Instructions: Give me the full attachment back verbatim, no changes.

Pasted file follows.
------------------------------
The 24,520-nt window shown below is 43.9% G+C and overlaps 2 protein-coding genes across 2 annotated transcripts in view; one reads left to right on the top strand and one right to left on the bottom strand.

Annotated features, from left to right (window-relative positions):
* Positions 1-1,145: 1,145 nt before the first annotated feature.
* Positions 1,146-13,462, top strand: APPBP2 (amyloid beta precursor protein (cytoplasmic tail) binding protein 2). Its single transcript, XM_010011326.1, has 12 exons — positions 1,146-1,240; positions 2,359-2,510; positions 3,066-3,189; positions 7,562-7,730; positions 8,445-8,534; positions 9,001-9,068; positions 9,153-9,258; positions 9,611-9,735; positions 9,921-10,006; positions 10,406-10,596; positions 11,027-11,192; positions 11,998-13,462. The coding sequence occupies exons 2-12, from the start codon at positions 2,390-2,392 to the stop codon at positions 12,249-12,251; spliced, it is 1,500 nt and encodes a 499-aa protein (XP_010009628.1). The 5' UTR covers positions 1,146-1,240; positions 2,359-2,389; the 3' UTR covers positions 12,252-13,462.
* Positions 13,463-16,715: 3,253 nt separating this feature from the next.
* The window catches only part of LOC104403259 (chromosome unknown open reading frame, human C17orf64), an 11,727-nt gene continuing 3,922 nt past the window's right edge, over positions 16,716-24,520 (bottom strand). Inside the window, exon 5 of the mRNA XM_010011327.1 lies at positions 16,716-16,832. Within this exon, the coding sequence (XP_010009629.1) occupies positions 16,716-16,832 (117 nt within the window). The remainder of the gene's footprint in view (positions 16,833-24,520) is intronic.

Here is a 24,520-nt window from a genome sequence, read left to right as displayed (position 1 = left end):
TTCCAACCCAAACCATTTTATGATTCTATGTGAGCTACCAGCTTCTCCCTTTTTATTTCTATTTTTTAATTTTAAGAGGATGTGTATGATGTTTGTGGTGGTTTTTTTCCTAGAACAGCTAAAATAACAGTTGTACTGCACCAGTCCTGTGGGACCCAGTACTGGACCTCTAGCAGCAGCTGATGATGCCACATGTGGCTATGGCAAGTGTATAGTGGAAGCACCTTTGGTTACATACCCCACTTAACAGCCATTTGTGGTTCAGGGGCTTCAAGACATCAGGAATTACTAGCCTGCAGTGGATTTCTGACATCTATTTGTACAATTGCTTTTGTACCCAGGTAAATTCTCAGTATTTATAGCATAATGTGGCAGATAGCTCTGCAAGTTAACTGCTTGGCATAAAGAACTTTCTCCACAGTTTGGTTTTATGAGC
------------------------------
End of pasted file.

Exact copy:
The 24,520-nt window shown below is 43.9% G+C and overlaps 2 protein-coding genes across 2 annotated transcripts in view; one reads left to right on the top strand and one right to left on the bottom strand.

Annotated features, from left to right (window-relative positions):
* Positions 1-1,145: 1,145 nt before the first annotated feature.
* Positions 1,146-13,462, top strand: APPBP2 (amyloid beta precursor protein (cytoplasmic tail) binding protein 2). Its single transcript, XM_010011326.1, has 12 exons — positions 1,146-1,240; positions 2,359-2,510; positions 3,066-3,189; positions 7,562-7,730; positions 8,445-8,534; positions 9,001-9,068; positions 9,153-9,258; positions 9,611-9,735; positions 9,921-10,006; positions 10,406-10,596; positions 11,027-11,192; positions 11,998-13,462. The coding sequence occupies exons 2-12, from the start codon at positions 2,390-2,392 to the stop codon at positions 12,249-12,251; spliced, it is 1,500 nt and encodes a 499-aa protein (XP_010009628.1). The 5' UTR covers positions 1,146-1,240; positions 2,359-2,389; the 3' UTR covers positions 12,252-13,462.
* Positions 13,463-16,715: 3,253 nt separating this feature from the next.
* The window catches only part of LOC104403259 (chromosome unknown open reading frame, human C17orf64), an 11,727-nt gene continuing 3,922 nt past the window's right edge, over positions 16,716-24,520 (bottom strand). Inside the window, exon 5 of the mRNA XM_010011327.1 lies at positions 16,716-16,832. Within this exon, the coding sequence (XP_010009629.1) occupies positions 16,716-16,832 (117 nt within the window). The remainder of the gene's footprint in view (positions 16,833-24,520) is intronic.

Here is a 24,520-nt window from a genome sequence, read left to right as displayed (position 1 = left end):
TTCCAACCCAAACCATTTTATGATTCTATGTGAGCTACCAGCTTCTCCCTTTTTATTTCTATTTTTTAATTTTAAGAGGATGTGTATGATGTTTGTGGTGGTTTTTTTCCTAGAACAGCTAAAATAACAGTTGTACTGCACCAGTCCTGTGGGACCCAGTACTGGACCTCTAGCAGCAGCTGATGATGCCACATGTGGCTATGGCAAGTGTATAGTGGAAGCACCTTTGGTTACATACCCCACTTAACAGCCATTTGTGGTTCAGGGGCTTCAAGACATCAGGAATTACTAGCCTGCAGTGGATTTCTGACATCTATTTGTACAATTGCTTTTGTACCCAGGTAAATTCTCAGTATTTATAGCATAATGTGGCAGATAGCTCTGCAAGTTAACTGCTTGGCATAAAGAACTTTCTCCACAGTTTGGTTTTATGAGC